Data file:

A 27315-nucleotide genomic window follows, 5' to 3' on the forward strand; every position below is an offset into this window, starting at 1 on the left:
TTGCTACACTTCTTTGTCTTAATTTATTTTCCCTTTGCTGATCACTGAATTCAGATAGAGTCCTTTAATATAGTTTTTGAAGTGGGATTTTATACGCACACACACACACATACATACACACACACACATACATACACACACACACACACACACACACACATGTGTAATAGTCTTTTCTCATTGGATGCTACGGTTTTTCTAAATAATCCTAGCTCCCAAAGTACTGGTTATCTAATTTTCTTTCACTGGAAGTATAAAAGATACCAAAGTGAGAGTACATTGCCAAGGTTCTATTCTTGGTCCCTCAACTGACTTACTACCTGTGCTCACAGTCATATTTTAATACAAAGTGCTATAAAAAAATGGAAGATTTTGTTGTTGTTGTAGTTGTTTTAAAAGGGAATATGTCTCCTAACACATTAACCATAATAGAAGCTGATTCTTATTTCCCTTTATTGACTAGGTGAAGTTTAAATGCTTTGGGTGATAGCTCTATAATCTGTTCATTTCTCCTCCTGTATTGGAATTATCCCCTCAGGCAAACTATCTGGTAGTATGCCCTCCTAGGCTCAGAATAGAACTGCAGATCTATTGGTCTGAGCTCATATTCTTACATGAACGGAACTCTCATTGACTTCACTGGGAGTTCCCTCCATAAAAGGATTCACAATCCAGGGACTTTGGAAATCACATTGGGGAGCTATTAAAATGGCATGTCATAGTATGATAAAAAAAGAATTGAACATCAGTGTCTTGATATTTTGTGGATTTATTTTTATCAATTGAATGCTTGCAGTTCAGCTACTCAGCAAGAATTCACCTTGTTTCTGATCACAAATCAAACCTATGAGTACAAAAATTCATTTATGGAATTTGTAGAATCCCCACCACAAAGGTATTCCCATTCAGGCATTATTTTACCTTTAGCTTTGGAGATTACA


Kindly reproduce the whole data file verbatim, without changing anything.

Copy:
A 27315-nucleotide genomic window follows, 5' to 3' on the forward strand; every position below is an offset into this window, starting at 1 on the left:
TTGCTACACTTCTTTGTCTTAATTTATTTTCCCTTTGCTGATCACTGAATTCAGATAGAGTCCTTTAATATAGTTTTTGAAGTGGGATTTTATACGCACACACACACACATACATACACACACACACATACATACACACACACACACACACACACACACATGTGTAATAGTCTTTTCTCATTGGATGCTACGGTTTTTCTAAATAATCCTAGCTCCCAAAGTACTGGTTATCTAATTTTCTTTCACTGGAAGTATAAAAGATACCAAAGTGAGAGTACATTGCCAAGGTTCTATTCTTGGTCCCTCAACTGACTTACTACCTGTGCTCACAGTCATATTTTAATACAAAGTGCTATAAAAAAATGGAAGATTTTGTTGTTGTTGTAGTTGTTTTAAAAGGGAATATGTCTCCTAACACATTAACCATAATAGAAGCTGATTCTTATTTCCCTTTATTGACTAGGTGAAGTTTAAATGCTTTGGGTGATAGCTCTATAATCTGTTCATTTCTCCTCCTGTATTGGAATTATCCCCTCAGGCAAACTATCTGGTAGTATGCCCTCCTAGGCTCAGAATAGAACTGCAGATCTATTGGTCTGAGCTCATATTCTTACATGAACGGAACTCTCATTGACTTCACTGGGAGTTCCCTCCATAAAAGGATTCACAATCCAGGGACTTTGGAAATCACATTGGGGAGCTATTAAAATGGCATGTCATAGTATGATAAAAAAAGAATTGAACATCAGTGTCTTGATATTTTGTGGATTTATTTTTATCAATTGAATGCTTGCAGTTCAGCTACTCAGCAAGAATTCACCTTGTTTCTGATCACAAATCAAACCTATGAGTACAAAAATTCATTTATGGAATTTGTAGAATCCCCACCACAAAGGTATTCCCATTCAGGCATTATTTTACCTTTAGCTTTGGAGATTACA